“A third factor might set up the correlation between them. A classic example is the correlation between the number of churches in cities and the amount of alcohol consumed. Religion does not drive you to drink, nor does drinking make you more religious. The correlation is caused by the size of cities: because larger cities have more people, they have more churches and greater consumption of alcohol. Once you control for this third factor, there is no association between the number of churches and the amount of alcohol consumed.”

Although Plomin is expounding on the confounding effects of latent factors in this given excerpt, it is adequately similar to Wright’s concern about obtaining reliable magnitudes of the various causal “paths” between the given matrix of independent variables and the dependent variable. Intending to come up with such a structural equation model, he made use of Pearson’s equation for the partial correlation between two variables for a latent third factor:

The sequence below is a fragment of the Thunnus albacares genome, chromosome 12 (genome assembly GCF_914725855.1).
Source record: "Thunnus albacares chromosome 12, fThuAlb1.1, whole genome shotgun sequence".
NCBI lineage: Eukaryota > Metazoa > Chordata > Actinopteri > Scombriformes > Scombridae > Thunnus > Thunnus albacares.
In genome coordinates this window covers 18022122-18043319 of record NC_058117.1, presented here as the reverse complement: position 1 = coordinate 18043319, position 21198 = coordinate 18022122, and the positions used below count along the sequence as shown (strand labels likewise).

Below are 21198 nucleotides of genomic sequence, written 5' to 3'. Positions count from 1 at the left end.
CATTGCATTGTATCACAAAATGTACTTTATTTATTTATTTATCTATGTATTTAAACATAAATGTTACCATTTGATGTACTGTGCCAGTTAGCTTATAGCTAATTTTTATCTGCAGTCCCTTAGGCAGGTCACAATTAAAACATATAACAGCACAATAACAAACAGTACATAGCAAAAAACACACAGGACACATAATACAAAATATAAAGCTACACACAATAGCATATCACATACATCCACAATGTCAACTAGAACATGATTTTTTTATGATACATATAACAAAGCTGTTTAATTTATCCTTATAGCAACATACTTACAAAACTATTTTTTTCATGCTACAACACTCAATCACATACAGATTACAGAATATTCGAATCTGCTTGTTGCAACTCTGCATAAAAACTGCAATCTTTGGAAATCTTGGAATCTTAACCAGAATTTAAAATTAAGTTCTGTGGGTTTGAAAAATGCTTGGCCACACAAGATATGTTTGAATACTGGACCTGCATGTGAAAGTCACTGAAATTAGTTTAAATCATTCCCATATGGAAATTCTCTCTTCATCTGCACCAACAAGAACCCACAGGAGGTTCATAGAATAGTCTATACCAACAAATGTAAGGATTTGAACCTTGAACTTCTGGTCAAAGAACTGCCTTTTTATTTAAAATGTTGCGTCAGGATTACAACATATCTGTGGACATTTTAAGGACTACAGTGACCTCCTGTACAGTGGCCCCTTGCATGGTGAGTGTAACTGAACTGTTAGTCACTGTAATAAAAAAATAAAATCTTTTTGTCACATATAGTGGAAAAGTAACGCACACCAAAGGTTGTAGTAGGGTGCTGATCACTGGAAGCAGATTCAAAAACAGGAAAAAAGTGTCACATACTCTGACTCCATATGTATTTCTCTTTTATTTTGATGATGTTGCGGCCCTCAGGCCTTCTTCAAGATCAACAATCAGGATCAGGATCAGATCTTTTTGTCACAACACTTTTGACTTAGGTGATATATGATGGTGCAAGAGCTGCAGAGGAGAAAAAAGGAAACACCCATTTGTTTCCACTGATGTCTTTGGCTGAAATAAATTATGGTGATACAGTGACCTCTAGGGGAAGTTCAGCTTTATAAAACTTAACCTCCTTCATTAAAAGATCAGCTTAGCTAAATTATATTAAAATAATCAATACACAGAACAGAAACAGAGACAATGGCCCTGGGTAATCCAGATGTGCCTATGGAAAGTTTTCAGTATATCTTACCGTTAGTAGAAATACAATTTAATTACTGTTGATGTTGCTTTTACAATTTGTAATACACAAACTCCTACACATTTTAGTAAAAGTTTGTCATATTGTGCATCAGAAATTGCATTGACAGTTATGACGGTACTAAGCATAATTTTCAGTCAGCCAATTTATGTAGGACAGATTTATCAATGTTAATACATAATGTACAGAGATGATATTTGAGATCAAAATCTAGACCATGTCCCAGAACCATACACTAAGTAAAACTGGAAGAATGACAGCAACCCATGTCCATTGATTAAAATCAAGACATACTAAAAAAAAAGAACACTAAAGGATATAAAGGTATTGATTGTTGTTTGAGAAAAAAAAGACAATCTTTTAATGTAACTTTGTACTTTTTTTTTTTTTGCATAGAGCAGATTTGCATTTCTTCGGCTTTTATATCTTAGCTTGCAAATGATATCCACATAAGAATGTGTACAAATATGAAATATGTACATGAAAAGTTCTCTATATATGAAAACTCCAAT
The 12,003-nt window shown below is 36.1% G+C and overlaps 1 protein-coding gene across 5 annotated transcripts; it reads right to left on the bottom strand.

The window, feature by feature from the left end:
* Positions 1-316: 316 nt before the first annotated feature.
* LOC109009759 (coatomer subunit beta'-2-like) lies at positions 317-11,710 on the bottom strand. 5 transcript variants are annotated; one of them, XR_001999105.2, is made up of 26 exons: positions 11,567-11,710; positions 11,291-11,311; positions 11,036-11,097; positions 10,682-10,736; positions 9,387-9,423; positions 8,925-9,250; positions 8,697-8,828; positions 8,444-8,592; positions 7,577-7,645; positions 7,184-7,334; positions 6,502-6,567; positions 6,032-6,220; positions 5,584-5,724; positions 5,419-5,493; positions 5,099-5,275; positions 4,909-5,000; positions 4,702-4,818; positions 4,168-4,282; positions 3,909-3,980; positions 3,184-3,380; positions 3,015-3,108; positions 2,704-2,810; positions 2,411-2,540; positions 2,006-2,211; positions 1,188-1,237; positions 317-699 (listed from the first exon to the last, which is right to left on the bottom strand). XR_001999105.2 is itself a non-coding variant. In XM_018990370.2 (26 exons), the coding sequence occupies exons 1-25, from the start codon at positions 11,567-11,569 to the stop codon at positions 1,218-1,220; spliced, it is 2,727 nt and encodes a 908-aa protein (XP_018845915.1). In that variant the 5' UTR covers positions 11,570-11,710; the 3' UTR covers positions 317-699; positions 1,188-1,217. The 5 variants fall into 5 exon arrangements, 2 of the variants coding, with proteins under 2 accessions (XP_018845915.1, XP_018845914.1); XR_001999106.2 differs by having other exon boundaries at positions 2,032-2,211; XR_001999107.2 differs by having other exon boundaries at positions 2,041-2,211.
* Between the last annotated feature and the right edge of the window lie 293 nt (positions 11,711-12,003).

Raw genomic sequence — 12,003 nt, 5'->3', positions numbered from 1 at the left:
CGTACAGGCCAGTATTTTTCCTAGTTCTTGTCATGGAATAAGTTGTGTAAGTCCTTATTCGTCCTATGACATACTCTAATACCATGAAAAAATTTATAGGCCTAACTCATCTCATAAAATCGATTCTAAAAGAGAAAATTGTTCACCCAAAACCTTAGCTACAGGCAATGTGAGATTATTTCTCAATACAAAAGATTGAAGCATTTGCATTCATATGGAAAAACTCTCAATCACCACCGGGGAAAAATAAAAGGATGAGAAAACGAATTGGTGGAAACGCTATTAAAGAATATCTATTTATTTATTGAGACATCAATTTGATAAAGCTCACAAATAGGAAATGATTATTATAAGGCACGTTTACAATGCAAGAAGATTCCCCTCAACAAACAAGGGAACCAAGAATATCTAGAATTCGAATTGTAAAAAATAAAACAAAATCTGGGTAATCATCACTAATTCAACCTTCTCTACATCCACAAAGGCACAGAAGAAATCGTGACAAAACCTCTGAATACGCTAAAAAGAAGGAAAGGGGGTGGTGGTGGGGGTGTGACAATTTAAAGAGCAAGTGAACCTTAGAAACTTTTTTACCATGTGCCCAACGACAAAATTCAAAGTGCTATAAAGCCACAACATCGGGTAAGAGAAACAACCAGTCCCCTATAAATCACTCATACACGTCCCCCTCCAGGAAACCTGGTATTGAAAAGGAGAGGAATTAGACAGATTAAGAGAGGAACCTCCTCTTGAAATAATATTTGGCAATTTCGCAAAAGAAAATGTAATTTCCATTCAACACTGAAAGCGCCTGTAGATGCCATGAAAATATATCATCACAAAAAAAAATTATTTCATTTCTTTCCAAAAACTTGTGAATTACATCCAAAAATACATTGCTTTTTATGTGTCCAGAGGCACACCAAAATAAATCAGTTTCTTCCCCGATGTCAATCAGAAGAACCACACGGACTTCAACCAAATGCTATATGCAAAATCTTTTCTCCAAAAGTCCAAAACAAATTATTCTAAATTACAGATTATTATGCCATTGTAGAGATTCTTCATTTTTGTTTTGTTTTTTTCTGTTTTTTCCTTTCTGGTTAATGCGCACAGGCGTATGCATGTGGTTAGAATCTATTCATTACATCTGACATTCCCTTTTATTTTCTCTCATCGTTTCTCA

where the variable C’s correlation with the variables A and B. This allowed for the estimation of the effect size of the confounding variable C, which in turn allowed for constructing a structural model mapping the causal “paths” with the coefficients of correlation between each given variable. To make his novel model into a graphic one, he chose a schematic representation of each independent and dependent variable with lines connecting each correlating variable along with the index of effect size -which he omitted and replaced with signs indicating whether the correlation is positive or negative between the given variables-:

[1]